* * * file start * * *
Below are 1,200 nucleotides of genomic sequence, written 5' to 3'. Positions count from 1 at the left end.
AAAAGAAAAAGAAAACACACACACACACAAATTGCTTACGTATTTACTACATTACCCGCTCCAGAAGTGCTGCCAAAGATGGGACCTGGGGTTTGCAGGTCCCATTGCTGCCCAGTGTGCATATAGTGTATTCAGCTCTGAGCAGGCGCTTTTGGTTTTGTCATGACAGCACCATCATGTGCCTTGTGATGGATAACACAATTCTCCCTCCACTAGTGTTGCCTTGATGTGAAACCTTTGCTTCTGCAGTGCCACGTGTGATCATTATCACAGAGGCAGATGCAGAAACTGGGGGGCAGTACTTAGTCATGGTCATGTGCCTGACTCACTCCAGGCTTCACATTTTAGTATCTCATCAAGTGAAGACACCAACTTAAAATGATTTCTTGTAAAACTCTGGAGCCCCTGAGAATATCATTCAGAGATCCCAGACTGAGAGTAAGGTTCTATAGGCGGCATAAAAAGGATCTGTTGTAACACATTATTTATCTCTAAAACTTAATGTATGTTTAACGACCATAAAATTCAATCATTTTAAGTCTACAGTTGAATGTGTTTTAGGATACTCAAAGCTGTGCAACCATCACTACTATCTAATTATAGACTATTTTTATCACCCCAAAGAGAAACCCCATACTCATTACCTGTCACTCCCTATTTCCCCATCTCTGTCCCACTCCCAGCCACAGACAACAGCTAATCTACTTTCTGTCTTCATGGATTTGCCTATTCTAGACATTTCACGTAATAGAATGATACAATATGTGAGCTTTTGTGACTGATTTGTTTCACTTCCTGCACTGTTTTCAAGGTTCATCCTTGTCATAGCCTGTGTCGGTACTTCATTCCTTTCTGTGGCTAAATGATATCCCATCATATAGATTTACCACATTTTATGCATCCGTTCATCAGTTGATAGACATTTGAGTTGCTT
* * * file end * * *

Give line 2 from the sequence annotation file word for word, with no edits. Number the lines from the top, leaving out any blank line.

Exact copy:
AAAAGAAAAAGAAAACACACACACACACAAATTGCTTACGTATTTACTACATTACCCGCTCCAGAAGTGCTGCCAAAGATGGGACCTGGGGTTTGCAGGTCCCATTGCTGCCCAGTGTGCATATAGTGTATTCAGCTCTGAGCAGGCGCTTTTGGTTTTGTCATGACAGCACCATCATGTGCCTTGTGATGGATAACACAATTCTCCCTCCACTAGTGTTGCCTTGATGTGAAACCTTTGCTTCTGCAGTGCCACGTGTGATCATTATCACAGAGGCAGATGCAGAAACTGGGGGGCAGTACTTAGTCATGGTCATGTGCCTGACTCACTCCAGGCTTCACATTTTAGTATCTCATCAAGTGAAGACACCAACTTAAAATGATTTCTTGTAAAACTCTGGAGCCCCTGAGAATATCATTCAGAGATCCCAGACTGAGAGTAAGGTTCTATAGGCGGCATAAAAAGGATCTGTTGTAACACATTATTTATCTCTAAAACTTAATGTATGTTTAACGACCATAAAATTCAATCATTTTAAGTCTACAGTTGAATGTGTTTTAGGATACTCAAAGCTGTGCAACCATCACTACTATCTAATTATAGACTATTTTTATCACCCCAAAGAGAAACCCCATACTCATTACCTGTCACTCCCTATTTCCCCATCTCTGTCCCACTCCCAGCCACAGACAACAGCTAATCTACTTTCTGTCTTCATGGATTTGCCTATTCTAGACATTTCACGTAATAGAATGATACAATATGTGAGCTTTTGTGACTGATTTGTTTCACTTCCTGCACTGTTTTCAAGGTTCATCCTTGTCATAGCCTGTGTCGGTACTTCATTCCTTTCTGTGGCTAAATGATATCCCATCATATAGATTTACCACATTTTATGCATCCGTTCATCAGTTGATAGACATTTGAGTTGCTT